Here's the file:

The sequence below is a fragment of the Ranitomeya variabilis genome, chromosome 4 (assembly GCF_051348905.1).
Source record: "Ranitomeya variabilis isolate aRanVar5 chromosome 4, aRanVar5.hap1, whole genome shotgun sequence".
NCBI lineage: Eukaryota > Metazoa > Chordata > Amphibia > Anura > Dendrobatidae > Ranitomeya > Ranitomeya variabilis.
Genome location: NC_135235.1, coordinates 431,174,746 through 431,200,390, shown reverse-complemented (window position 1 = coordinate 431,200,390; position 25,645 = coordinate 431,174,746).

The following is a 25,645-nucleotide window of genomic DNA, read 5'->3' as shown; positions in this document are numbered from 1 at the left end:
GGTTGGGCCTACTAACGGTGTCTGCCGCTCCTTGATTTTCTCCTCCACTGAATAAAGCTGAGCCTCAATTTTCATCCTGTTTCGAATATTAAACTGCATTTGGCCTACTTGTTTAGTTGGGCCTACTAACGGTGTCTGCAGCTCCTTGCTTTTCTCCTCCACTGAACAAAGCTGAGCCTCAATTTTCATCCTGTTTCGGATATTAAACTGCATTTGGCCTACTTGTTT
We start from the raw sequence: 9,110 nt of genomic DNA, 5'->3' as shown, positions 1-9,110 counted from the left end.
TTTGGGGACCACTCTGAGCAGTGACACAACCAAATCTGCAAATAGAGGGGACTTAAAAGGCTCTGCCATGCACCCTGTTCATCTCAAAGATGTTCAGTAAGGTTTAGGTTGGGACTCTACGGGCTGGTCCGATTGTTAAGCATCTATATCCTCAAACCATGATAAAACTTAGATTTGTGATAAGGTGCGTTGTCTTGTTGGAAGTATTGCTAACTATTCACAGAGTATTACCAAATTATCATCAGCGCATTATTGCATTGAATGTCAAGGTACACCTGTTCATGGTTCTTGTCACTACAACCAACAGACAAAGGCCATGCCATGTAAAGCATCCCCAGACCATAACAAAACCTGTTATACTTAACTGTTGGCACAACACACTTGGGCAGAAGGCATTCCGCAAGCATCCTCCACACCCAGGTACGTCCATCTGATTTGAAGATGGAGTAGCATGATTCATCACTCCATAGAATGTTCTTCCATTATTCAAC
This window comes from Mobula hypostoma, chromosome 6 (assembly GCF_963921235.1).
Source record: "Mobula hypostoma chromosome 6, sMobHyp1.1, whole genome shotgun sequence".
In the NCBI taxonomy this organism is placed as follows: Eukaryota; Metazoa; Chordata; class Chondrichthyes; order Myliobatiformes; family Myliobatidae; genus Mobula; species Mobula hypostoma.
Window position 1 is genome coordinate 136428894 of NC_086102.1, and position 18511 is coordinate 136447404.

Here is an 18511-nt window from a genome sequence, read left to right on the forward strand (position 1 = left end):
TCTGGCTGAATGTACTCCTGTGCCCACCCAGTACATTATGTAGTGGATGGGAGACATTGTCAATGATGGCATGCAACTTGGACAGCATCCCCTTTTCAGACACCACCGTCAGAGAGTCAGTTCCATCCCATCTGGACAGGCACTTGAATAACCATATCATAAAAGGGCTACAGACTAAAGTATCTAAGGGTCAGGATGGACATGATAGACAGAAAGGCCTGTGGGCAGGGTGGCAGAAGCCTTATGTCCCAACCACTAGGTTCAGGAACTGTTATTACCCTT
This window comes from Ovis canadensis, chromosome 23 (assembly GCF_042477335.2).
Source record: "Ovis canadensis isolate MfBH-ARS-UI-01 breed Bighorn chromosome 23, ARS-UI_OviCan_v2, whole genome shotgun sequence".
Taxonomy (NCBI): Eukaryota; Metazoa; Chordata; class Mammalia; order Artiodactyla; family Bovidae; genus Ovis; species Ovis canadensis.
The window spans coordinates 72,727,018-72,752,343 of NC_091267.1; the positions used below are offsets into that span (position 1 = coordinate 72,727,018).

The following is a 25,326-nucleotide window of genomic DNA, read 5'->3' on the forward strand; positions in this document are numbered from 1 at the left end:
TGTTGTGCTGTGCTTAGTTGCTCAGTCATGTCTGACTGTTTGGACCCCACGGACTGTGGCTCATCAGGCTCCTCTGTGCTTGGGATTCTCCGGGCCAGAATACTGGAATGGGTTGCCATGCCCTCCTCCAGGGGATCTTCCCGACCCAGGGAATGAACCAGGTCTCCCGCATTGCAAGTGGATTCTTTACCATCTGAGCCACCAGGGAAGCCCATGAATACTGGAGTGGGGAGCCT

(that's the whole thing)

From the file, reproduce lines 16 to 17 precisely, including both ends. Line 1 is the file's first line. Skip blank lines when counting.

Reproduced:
Source record: "Ovis canadensis isolate MfBH-ARS-UI-01 breed Bighorn chromosome 23, ARS-UI_OviCan_v2, whole genome shotgun sequence".
Taxonomy (NCBI): Eukaryota; Metazoa; Chordata; class Mammalia; order Artiodactyla; family Bovidae; genus Ovis; species Ovis canadensis.